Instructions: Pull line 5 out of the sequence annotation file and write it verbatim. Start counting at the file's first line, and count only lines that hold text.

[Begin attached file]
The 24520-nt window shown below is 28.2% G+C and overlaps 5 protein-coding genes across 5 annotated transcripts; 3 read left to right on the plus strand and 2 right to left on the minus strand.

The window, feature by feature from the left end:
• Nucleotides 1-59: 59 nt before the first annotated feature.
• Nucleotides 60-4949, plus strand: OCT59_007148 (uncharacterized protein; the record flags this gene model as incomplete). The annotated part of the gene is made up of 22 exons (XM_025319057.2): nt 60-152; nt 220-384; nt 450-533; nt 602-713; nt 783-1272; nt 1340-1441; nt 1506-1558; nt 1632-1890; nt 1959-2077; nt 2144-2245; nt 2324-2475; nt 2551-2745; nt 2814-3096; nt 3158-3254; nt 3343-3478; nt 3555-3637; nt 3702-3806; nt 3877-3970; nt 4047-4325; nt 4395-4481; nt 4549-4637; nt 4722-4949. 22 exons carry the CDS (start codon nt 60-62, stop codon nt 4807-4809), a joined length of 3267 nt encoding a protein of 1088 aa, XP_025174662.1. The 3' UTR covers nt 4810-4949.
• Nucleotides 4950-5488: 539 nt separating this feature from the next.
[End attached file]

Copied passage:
• Nucleotides 4950-5488: 539 nt separating this feature from the next.